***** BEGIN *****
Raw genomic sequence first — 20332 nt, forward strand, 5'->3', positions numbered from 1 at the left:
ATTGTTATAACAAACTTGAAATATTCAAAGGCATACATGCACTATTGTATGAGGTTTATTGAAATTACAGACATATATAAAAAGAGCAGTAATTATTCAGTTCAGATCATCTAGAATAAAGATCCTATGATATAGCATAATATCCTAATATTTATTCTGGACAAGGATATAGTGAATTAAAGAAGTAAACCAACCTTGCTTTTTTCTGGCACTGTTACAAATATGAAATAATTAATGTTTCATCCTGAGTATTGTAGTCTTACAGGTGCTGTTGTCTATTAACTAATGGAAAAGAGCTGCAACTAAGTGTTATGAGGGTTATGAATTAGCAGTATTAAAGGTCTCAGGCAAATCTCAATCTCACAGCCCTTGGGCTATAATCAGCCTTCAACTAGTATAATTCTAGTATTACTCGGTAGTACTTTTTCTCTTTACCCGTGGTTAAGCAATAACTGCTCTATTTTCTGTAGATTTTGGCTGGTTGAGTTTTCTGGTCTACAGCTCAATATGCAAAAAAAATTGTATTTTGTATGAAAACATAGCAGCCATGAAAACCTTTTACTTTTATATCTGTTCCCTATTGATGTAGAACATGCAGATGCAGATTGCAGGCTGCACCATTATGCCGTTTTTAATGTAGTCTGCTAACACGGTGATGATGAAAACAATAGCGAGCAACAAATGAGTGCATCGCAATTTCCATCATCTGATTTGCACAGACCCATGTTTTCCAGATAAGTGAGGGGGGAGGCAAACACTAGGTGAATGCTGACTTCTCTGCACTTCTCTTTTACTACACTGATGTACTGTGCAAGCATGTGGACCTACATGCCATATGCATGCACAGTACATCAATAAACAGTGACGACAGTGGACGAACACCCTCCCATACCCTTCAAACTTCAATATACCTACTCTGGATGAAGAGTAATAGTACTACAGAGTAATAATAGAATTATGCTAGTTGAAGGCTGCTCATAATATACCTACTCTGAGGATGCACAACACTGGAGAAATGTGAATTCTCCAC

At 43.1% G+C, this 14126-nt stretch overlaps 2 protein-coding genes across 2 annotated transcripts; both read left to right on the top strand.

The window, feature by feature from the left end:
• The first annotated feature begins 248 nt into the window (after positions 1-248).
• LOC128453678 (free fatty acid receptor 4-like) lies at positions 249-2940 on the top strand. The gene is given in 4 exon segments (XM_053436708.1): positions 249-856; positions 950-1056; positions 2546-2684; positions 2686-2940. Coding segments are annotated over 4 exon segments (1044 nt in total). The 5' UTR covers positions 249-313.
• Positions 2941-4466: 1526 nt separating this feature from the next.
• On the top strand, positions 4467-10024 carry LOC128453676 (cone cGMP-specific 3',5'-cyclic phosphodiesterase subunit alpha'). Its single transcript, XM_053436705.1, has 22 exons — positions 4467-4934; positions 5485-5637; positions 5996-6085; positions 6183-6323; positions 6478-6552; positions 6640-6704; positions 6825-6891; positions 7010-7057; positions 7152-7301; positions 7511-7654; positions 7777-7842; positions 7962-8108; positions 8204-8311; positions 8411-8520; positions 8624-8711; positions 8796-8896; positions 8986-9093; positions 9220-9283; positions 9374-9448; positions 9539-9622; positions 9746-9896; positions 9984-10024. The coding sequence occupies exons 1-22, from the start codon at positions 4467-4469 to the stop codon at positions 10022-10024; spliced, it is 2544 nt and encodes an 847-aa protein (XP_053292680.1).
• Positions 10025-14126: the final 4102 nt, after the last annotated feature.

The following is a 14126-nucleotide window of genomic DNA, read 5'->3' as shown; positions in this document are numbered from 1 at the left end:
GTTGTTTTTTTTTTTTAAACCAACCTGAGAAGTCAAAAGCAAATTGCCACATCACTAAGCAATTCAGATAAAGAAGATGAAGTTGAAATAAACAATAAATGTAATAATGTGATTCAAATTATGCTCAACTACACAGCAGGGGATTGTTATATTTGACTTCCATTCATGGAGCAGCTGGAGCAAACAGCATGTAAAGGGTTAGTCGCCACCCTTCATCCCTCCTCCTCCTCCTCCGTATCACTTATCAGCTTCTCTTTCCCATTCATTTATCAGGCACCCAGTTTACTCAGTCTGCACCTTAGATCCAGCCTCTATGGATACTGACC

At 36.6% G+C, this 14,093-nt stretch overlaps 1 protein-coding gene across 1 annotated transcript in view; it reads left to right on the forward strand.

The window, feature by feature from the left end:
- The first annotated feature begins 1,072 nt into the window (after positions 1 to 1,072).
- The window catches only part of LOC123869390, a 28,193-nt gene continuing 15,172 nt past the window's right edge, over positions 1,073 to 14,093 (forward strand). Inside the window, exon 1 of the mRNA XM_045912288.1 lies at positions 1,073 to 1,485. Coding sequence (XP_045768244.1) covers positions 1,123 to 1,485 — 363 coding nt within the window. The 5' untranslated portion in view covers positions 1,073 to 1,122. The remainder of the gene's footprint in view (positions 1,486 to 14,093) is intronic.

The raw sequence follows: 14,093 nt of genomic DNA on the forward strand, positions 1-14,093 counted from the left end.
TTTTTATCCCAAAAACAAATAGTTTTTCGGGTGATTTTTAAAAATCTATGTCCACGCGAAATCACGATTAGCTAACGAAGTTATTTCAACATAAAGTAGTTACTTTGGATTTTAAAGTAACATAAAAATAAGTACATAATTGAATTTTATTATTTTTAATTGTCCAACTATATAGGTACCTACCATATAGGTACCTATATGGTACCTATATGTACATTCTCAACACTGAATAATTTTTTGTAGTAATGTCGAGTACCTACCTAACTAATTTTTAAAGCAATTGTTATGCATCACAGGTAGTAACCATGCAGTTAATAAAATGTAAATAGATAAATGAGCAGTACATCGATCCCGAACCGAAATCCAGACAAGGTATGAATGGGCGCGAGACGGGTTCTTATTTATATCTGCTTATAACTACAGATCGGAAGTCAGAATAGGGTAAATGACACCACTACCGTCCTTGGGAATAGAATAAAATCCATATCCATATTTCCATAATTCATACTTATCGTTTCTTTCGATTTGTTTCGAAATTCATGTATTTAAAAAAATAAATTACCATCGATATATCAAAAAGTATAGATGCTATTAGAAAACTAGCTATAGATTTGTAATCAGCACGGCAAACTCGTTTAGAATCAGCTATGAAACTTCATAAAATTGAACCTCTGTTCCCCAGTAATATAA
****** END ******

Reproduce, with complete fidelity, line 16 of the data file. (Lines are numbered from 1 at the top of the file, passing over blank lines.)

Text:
The raw sequence follows: 14,093 nt of genomic DNA on the forward strand, positions 1-14,093 counted from the left end.